Androgen therapy patients receiving concurrent warfarin treatment may present with unexpected increases in the INR and/or pro-thrombin time (PT). When administered to these patients, the dosing of warfarin may need to be reduced significantly to maintain the desired INR level and reduce the risk of serious bleeding.
Because androgens may alter serum cholesterol concentration, caution should be used when administering these drugs to patients with a history of myocardial infarction or coronary artery disease.
Androgens may reduce clotting factors II, V, VII, and X, and may increase pro-thrombin time (PT). Patients should be instructed to report any use of warfarin and any irregular bleeding.
For Women: Women on androgen therapy should be observed for signs of virilization which may include the deepening of the voice, hirsutism, or clitoromegaly. Therapy should be discontinued upon signs of virilism to reduce the risk of irreversible virilization. Some virilizing effects may be irreversible after cessation of therapy even with concurrent administration of estrogens. Menstrual irregularities may also occur.
Androgens should be used with caution in children and adolescents who are still growing because of possible premature epiphyseal closure in males and females, precocious sexual development in pre-pubertal males, or virilization in females. Skeletal maturation should be monitored at 6-month intervals by x-ray of the hand and wrist.
Treatment of male patients over the age of approximately 50 years with androgens should be preceded by a thorough examination of the prostate and baseline measurement of serum prostate-specific antigen (PSA) concentration, since androgens may cause increased risk of prostate hypertrophy or may stimulate the growth of occult prostatic carcinoma. Periodic evaluation of prostate functions should also be performed during the course of therapy.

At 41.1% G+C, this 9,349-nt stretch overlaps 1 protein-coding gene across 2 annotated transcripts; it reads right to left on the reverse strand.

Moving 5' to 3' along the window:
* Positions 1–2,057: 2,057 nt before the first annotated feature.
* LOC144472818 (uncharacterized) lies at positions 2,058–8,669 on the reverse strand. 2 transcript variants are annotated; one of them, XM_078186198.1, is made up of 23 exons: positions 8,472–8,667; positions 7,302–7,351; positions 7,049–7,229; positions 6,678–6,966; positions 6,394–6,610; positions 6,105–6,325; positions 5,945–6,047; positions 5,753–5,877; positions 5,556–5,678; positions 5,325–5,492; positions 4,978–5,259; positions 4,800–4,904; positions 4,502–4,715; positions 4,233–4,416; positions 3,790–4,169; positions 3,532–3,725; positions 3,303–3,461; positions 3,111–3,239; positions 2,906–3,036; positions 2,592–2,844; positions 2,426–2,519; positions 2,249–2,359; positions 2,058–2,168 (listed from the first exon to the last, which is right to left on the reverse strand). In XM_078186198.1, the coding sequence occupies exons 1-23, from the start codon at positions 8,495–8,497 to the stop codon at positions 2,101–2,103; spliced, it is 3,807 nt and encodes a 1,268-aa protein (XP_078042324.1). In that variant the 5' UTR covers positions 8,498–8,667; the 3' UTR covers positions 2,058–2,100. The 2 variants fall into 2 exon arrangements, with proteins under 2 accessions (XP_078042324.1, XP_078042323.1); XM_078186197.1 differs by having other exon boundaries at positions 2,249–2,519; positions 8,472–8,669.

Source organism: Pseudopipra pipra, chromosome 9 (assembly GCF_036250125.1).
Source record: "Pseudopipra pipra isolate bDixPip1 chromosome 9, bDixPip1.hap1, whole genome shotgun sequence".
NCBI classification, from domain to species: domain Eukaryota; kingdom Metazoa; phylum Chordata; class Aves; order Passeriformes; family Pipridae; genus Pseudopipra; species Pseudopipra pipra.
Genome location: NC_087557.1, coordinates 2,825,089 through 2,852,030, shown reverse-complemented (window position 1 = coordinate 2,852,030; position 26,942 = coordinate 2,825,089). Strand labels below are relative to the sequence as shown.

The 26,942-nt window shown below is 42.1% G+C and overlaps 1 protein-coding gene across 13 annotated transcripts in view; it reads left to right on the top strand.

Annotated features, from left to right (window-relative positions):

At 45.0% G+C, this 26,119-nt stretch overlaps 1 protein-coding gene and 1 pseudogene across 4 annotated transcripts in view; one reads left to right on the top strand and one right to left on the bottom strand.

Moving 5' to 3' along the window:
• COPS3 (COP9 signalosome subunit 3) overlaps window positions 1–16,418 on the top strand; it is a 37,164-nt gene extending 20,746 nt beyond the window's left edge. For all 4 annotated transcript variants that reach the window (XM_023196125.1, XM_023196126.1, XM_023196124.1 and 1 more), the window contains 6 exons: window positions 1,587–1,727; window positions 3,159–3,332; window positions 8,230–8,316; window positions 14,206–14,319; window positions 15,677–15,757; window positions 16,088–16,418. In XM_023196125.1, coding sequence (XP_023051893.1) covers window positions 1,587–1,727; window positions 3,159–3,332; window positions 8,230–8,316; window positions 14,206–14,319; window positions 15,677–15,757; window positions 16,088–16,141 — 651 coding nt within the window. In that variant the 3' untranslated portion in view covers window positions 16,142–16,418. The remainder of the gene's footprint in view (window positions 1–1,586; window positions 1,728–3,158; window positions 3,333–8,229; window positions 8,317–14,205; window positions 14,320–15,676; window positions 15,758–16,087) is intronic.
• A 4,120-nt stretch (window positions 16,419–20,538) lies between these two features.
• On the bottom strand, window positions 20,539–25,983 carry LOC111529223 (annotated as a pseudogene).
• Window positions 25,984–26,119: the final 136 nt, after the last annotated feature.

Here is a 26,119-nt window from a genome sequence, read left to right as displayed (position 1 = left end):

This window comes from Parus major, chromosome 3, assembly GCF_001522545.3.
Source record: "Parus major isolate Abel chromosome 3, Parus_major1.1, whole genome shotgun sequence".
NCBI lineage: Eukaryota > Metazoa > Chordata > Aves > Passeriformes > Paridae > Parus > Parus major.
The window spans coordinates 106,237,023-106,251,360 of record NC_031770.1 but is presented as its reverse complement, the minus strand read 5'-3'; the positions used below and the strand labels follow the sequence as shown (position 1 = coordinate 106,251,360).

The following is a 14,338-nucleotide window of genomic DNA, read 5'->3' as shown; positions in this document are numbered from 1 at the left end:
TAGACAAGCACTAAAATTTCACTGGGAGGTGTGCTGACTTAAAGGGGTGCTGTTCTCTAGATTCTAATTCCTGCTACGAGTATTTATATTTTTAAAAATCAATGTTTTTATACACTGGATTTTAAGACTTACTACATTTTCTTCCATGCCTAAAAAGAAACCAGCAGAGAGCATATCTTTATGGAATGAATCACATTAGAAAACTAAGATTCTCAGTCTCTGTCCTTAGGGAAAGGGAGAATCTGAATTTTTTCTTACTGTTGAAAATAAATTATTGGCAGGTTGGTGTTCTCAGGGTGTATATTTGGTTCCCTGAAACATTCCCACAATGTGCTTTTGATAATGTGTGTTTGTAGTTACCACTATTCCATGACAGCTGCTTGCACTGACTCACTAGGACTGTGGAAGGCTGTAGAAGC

Males: Frequent or persistent penile erections and increases in the appearance of acne vulgaris.
Females: Hoarseness of the voice, acne, changes in menstrual periods, or more facial hair.
All patients: Nausea, vomiting, changes in
skin color, or ankle swelling.
Laboratory Tests and Patient Monitoring:
Examination of bone age by x-ray should be conducted during treatment of children to determine bone maturation rate and effect on epiphyseal centers.
Women with breast carcinoma should have frequent assays of serum and urine calcium throughout the course of treatment.
Androgens have been associated with increases in low-density lipoproteins and reduction in high-density lipoproteins in serum. Periodic serum lipid assays are recommended during treatment.
Serum assays for hematocrit and hemoglobin are recommended to screen for polycythemia in patients receiving large doses of androgens.